Kitajima’s Possible 5th Olympic Games Qualification Now Questionable

In what most would argue is an unexpected turn of events for the Japanese roster for Rio, 33-year-old multiple Olympic gold medalist Kosuke Kitajima turned in the fastest time in the men’s 100m breaststroke at his nation’s trials.

While competing at the 2016 Japan Swim, which serves as the nation’s Olympic Trials, Kitajima first clocked a semi-final time of 59.62 to slide under the Japanese Olympic standard of 59.63 by just .01 of a second. Then, he followed that up with another solid sub-minute swim of 59.93 to ultimately take the silver medal in the event behind young gun Yasuhiro Koseki. However, Koseki failed to clock a time faster than the Japanese Olympic standard through any of his swims.

We originally reported that the fact that Kitajima was the only swimmer to have earned an Olympic-qualifying time, paired with the fact that he produced a top 2 finish, made it likely that he would be selected for his 5th Olympic Games.

However, NBC Olympics is reporting that the both the Kyodo News and Agence France-Presse have indicated that Kitajima’s swim was indeed not enough to secure a Rio spot.

“I’m speechless,” Kitajima said, according to Agence France-Presse. “It’s just so upsetting I couldn’t swim my usual race. I was thinking too much and swam a negative race. It’s my own problem, I’m gutted. I need to go and cool my head and come back ready for the 200 [breaststroke].”

 

Kitajima has already made history across the 2000 Sydney, 2004 Athens, 2008 Beijing and 2012 London Olympic Games. Coming in 4th in the 100m breaststroke in Sydney, Kitajima struck back about 2 years later, when, in October of 2002, he set a new World Record in the 200m breaststroke event.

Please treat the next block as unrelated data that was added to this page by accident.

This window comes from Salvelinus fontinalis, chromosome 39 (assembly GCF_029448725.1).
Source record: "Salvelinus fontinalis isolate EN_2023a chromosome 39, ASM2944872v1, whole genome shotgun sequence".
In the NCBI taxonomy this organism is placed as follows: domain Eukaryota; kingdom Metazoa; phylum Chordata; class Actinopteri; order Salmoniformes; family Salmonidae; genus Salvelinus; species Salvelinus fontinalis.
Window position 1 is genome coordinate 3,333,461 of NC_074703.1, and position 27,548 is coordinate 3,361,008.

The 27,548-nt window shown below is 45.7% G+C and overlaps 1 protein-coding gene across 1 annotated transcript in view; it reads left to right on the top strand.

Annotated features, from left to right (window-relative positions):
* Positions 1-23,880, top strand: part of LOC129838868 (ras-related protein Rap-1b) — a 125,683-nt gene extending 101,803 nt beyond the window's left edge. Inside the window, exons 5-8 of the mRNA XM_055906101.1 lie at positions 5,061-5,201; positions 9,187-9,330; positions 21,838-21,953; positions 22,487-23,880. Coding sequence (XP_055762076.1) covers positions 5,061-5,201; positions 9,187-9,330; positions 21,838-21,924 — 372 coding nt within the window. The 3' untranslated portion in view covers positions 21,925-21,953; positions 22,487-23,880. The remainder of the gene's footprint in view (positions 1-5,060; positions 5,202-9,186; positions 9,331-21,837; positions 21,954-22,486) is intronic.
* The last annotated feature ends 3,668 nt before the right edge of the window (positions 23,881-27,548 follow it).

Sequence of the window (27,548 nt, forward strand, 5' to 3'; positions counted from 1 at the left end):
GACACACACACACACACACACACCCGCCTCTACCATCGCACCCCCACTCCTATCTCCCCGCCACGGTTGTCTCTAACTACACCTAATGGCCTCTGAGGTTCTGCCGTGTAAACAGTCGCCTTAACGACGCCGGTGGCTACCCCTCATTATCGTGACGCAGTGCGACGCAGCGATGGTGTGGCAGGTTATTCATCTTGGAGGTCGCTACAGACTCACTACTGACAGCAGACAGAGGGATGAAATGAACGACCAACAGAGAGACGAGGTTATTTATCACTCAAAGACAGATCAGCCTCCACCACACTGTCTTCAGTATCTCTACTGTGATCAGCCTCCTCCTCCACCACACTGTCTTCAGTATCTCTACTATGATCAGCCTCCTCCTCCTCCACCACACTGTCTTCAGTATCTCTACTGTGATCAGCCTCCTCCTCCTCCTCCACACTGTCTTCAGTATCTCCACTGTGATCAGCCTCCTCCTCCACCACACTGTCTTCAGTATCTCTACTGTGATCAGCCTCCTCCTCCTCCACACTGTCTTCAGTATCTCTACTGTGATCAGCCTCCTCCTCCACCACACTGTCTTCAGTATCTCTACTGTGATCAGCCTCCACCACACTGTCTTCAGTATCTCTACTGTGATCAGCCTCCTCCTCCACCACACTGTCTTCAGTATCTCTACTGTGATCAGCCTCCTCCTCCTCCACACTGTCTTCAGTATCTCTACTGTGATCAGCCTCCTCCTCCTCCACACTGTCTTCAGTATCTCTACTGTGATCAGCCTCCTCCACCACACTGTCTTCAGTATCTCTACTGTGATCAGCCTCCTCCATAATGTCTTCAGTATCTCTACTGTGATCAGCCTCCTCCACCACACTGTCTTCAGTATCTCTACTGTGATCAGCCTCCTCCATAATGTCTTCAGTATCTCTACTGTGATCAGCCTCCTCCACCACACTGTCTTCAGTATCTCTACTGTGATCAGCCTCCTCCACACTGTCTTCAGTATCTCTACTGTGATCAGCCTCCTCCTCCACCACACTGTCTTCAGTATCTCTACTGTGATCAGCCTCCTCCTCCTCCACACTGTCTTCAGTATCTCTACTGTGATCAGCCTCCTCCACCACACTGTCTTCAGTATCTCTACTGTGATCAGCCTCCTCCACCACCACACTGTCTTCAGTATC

Kitajima went on to sweep the breaststroke events at the 2003 World Championships in Barcelona before heading into the 2004 Olympic Games as a favorite. At those Games, Kitajima struck gold and swept the breaststrokes and would do the same in 2008, making him only the swimmer to ever sweep the breaststroke events at 2 consecutive Olympics.

Having scored a relay-only spot on Japan’s World Championships team in 2015 paired with the fact that his previous season bests from 2014 and 2015 were 1:00.58 and 1:00.18, respectively, Kitajima essentially came out of the woodwork to throw down the much-needed speed when it counted.

Until the Japanese Swimming Federation announces differently, it the nation will have no 100m breaststrokers in Rio.

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Japanese Swimmer

Sorry to disappoint but he actually hasn’t
Both Koseki and Kitajima missed the Japanese Olympic Standard of 59.63 in the final, and selection criteria states that you have to make it in the final to make the team for Rio

Up to both of them and other Japanese breaststrokers to make the standard in the 200 now

skonb

Japan’s selection rule is that the one selected must 1) clock the time under the standard ‘in Final’ and 2) get 1st or 2nd ‘in Final’, so Kitajima isn’t selected for now.
He must fulfill the above criteria on 200 to go Oly again.

Maverick

Did you read the article? He does not have to qualify in the 200 to be able to go to the Olympics in the 100. He is going to the olympics, plain and simple.

skonb

I mean, he is not qualified for 100, so he must qualified for 200 to be able to swim in Oly.
Although it may be the case that who swim individual 200Br is allowed to swim 100Br, but at this time he is not qualified for 100, as I wrote.

Maverick

He has qualified for the 100 breastroke.

Skonb

No.
As I and ‘Japanese Swimmer’ wrote above.

By the way I am also Japanese.All the news in Japan says he is not qualified.
SwimSwam’s , as well as Swimming World’s news are wrong, unfortunately.

duuswim

Did YOU?

Hswimmer

He has qualified dummy.

Caitlin Garrison

If he has to qualify by meeting the qualifying time in the final AND place 1st or 2nd, how is he qualified for the 100b ? Are those not the rules?

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